Physiology, diagnosis and treatment of cardiac light chain amyloidosis


AL (light-chain) amyloidosis is a systemic disease in which amyloid fibers are formed from kappa or lambda immunoglobulin light chains, or fragments thereof, produced by a neoplastic clone of plasmocytes. The produced protein is deposited in tissues and organs in the form of extracellular deposits, which leads to impairment of their functions and, consequently, to death. Despite the development of research on pathogenesis and therapy, the mortality rate of patients with late diagnosed amyloidosis is 30%. The diagnosis is delayed due to the complex clinical picture and the slow progression of the disease. This is the type of amyloidosis that most often contributes to cardiac lesions and causes cardiac amyloidosis (CA). Early diagnosis and correct identification of the type of amyloid plays a crucial role in the planning and effectiveness of therapy. In addition to standard histological studies based on Congo red staining, diagnostics are enriched by tests to determine the degree of cardiac involvement. In this paper, we discuss current diagnostic methods used in cardiac light chain amyloidosis and the latest therapies that contribute to an improved patient prognosis.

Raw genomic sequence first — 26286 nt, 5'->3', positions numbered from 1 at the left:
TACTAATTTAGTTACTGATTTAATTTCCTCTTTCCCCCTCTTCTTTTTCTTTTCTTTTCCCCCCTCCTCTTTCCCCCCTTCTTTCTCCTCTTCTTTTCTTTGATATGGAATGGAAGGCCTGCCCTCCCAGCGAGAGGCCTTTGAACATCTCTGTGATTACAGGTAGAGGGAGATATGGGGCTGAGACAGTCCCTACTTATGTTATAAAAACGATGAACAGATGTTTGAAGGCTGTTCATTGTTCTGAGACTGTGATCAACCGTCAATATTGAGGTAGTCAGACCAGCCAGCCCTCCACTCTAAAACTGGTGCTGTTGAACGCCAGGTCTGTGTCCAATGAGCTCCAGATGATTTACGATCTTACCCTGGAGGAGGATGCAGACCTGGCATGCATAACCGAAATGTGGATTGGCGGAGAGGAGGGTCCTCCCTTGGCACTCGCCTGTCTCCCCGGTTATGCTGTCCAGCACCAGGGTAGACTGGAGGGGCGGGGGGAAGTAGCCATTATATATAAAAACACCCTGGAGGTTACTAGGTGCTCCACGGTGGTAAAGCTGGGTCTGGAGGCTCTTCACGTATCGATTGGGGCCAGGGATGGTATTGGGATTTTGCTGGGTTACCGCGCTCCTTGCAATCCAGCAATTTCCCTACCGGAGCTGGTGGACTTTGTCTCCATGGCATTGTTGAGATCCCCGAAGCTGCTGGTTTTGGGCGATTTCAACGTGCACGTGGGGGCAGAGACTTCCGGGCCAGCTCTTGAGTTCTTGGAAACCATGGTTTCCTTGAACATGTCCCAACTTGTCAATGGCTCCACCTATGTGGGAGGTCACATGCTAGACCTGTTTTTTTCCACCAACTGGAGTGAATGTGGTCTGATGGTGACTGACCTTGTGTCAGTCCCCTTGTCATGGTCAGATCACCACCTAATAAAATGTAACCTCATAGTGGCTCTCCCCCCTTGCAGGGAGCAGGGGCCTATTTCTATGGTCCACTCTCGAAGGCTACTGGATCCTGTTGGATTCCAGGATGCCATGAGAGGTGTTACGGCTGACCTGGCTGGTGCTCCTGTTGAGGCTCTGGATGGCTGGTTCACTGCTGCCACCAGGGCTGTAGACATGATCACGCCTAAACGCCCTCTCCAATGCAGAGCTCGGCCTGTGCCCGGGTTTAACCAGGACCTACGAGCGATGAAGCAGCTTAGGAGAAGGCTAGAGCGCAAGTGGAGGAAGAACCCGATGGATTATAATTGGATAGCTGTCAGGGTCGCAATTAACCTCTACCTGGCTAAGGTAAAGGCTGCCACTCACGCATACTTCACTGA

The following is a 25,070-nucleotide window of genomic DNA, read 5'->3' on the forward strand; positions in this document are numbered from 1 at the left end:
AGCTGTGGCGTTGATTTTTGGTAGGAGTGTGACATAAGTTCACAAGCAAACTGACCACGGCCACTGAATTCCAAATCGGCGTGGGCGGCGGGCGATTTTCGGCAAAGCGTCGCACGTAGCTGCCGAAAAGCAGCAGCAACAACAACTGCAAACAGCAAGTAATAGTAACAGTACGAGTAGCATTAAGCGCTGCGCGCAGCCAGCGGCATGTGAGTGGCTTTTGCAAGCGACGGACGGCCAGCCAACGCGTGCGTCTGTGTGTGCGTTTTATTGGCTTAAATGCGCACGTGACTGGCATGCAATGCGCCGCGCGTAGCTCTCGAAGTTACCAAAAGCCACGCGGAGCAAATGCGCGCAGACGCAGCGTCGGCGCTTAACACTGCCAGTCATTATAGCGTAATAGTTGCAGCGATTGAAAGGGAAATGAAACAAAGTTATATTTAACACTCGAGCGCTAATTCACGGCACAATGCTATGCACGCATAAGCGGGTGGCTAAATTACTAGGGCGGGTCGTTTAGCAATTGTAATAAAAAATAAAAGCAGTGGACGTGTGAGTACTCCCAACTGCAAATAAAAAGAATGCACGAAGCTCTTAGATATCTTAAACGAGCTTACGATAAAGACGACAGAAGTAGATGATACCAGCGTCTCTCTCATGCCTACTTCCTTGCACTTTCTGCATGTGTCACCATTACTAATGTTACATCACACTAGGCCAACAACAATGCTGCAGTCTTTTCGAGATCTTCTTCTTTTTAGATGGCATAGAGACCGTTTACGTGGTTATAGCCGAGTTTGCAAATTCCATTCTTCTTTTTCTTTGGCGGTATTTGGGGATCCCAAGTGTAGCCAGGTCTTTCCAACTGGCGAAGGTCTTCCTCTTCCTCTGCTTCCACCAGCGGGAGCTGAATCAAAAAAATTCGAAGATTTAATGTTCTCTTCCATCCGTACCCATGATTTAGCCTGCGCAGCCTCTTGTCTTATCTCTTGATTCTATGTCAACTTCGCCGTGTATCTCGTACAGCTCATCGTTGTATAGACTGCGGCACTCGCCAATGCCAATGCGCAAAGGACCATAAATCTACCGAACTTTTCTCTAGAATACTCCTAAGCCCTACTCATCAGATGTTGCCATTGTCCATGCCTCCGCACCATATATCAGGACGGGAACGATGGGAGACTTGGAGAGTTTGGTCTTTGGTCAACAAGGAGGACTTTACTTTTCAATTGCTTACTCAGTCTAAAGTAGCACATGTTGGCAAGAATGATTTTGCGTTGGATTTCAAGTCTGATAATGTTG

Data udostępnienia14 mar 2022, 13:24:59
Data mod.29 mar 2022, 08:07:24
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